Transcript of Professor Franco Vivaldi (QMUL School of Mathematical Sciences), ‘Mathematical Writing’:
I started thinking about embedding elements of writing in mathematics courses in the mid-90s. Then I started implementing some fragments of this programme first of all in a small course that I was teaching then I started attempting, experimenting with other courses and then eventually that became a feature of all the courses I taught. I was asking the students to provide very brief descriptions, explanations, trying to avoid as much as possible the use of symbols. To bring attention onto the concept, to the attention of the meaning of words, also to avoid plagiarism from the web because it’s very difficult to find material that deals with, say, a mathematical topic without any symbols at all, so that worked rather well.
But these were sort of sporadic attempts and they taught me a great lesson: that when you, essentially exposition – of which writing is one form – brings the student’s mental pattern to centre stage. You can see exactly how accurate or inaccurate are their thoughts. It’s a bit brutal, like as a tool, but it offers you the opportunity to remedy the sort of model of learning that is based on automatic application of certain recipes.
And so I started developing this and in conversation with Wilfred Hodges, a logician within the department, who after a while started developing the idea of using writing as a learning tool for a logic course that he wanted to develop. And so the course, Logic 1, was introduced four or five years ago by Wilfred Hodges. It was the first course in this department that had writing as a essential element.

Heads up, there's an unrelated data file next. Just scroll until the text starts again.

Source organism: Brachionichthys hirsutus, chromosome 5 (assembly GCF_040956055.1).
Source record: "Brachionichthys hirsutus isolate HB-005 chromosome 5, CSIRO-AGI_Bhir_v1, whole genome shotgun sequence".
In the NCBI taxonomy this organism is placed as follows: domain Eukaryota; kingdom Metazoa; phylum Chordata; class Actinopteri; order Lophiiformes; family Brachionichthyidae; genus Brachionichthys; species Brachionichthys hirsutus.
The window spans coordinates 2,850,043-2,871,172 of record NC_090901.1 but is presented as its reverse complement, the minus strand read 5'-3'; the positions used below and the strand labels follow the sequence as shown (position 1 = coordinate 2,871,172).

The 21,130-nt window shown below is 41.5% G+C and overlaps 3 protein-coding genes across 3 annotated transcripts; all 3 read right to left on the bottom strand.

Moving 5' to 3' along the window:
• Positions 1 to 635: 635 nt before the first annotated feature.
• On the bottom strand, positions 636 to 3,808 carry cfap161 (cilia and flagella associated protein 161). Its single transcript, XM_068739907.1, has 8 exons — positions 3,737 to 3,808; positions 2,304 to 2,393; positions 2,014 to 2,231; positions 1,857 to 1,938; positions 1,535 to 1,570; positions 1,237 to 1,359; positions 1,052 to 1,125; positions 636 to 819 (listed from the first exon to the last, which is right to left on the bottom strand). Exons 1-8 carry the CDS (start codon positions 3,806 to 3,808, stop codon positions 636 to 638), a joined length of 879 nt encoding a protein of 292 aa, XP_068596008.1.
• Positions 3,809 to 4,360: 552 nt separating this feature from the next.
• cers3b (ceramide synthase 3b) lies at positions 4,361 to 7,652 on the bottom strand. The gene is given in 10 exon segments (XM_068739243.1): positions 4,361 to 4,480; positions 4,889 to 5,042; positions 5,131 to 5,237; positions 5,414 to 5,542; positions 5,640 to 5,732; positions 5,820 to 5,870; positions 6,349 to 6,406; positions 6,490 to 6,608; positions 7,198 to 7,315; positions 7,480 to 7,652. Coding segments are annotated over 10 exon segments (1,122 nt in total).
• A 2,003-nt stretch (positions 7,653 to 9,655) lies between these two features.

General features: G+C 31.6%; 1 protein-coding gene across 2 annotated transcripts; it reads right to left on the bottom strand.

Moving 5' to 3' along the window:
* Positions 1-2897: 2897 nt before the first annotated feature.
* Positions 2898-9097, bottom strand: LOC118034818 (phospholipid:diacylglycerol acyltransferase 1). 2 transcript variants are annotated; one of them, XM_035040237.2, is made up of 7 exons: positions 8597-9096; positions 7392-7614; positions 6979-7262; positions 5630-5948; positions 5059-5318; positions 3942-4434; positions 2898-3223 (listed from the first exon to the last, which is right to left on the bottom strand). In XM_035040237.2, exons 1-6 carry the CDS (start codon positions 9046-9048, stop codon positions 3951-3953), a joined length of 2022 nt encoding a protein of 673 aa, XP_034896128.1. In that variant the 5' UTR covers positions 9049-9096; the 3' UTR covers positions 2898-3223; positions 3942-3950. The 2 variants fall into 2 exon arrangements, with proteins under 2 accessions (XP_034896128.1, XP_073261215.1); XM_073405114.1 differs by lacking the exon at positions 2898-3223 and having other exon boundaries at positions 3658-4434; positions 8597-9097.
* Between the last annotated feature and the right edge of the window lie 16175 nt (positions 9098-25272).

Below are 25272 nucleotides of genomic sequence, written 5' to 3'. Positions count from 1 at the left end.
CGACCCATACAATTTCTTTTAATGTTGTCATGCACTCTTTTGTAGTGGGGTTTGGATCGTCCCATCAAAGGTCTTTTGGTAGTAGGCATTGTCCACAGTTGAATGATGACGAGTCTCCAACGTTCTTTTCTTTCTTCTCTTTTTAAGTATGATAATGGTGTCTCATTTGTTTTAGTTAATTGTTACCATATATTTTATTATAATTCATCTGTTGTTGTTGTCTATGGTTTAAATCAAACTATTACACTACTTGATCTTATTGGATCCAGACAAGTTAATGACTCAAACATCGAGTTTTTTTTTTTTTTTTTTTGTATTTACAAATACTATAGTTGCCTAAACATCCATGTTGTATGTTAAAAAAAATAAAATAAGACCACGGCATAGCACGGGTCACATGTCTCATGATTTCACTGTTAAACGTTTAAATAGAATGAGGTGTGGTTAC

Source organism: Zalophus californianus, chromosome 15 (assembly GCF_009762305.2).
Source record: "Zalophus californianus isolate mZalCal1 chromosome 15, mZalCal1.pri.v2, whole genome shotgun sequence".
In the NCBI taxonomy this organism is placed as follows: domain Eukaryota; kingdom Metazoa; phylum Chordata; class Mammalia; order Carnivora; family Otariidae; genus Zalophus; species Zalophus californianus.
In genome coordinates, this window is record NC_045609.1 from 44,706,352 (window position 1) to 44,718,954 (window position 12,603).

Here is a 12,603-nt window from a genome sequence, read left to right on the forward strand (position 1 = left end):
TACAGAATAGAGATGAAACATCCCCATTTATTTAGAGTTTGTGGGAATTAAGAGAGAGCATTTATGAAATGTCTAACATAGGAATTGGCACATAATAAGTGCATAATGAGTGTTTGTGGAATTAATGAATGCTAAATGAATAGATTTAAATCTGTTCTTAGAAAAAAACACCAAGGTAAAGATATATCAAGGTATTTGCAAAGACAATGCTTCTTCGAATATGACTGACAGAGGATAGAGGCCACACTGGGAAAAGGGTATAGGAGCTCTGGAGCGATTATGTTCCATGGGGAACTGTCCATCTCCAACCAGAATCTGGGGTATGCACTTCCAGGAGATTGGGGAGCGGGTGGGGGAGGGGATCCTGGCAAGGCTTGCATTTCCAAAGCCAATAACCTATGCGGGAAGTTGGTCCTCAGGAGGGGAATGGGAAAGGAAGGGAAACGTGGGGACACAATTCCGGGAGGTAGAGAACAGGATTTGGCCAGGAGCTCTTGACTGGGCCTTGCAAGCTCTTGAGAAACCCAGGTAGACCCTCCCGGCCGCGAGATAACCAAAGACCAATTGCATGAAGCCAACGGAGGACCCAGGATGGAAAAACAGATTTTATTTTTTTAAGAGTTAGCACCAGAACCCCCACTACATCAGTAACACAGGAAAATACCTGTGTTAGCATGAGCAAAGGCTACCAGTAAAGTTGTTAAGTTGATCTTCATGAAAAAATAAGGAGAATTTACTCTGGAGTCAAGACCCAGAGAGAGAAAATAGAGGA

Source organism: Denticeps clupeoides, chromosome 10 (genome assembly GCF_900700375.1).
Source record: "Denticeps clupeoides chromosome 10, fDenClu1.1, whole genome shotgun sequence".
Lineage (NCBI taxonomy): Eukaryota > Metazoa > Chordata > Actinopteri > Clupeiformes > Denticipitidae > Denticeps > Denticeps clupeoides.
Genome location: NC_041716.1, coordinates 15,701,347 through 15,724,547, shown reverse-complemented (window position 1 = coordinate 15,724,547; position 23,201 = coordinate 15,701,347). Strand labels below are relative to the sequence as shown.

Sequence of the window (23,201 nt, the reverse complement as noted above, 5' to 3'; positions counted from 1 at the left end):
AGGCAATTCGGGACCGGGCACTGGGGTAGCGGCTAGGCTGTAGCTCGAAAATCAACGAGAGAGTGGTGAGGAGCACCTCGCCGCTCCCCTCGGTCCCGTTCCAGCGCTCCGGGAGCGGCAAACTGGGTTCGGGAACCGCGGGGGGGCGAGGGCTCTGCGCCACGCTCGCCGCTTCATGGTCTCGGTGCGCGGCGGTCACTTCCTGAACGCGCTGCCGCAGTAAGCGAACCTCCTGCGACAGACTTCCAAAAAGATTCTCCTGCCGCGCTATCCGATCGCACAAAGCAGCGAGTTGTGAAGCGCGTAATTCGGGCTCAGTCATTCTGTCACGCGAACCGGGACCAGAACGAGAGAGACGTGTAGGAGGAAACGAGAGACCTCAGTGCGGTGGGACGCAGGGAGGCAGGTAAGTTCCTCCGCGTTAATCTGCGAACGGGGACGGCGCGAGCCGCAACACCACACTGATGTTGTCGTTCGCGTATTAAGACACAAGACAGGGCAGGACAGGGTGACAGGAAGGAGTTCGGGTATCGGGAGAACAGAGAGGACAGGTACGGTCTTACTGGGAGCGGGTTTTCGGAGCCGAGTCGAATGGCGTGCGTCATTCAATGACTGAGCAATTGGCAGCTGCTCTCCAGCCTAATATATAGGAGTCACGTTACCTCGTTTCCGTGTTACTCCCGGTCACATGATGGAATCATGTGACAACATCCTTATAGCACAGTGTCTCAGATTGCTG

Eventually Wilfred retired and so I inherited that course, and I changed that course from a pilot scheme – it started off with only 6 students – into a – I won’t say a mainstream course, but a course for a large audience – and it changed its title, it’s now called Mathematical Writing, it’s a course for second-year students. Normally instructions about writing mathematics are not given to undergraduates, they are normally given to postgraduate students in order to prepare them to write research articles or a thesis but we found that this emphasis on writing particularly at the beginning of the second year is extremely useful to help the students develop a coherent approach to conceptualisation and also to prepare them to write a project in the third year.
Now this course has now been running for, this is the third year. It has been very useful for certain students but it also exposed great problems. Essentially the response of the students to this format has been very very bimolar. Because the course is irreducibly conceptual. You cannot write about things that you don’t understand and whereas we can sort of find ways of getting students who don’t understand completely things to learn enough to be able to produce material sufficient for a pass in the course, and so this, I think it’s been a useful lesson.
We are now thinking as a result of this, as a result of the problems that this course has actually exposed, the deficiencies in the student learning, to introduce a baby version of it in the first year which is now under consideration.
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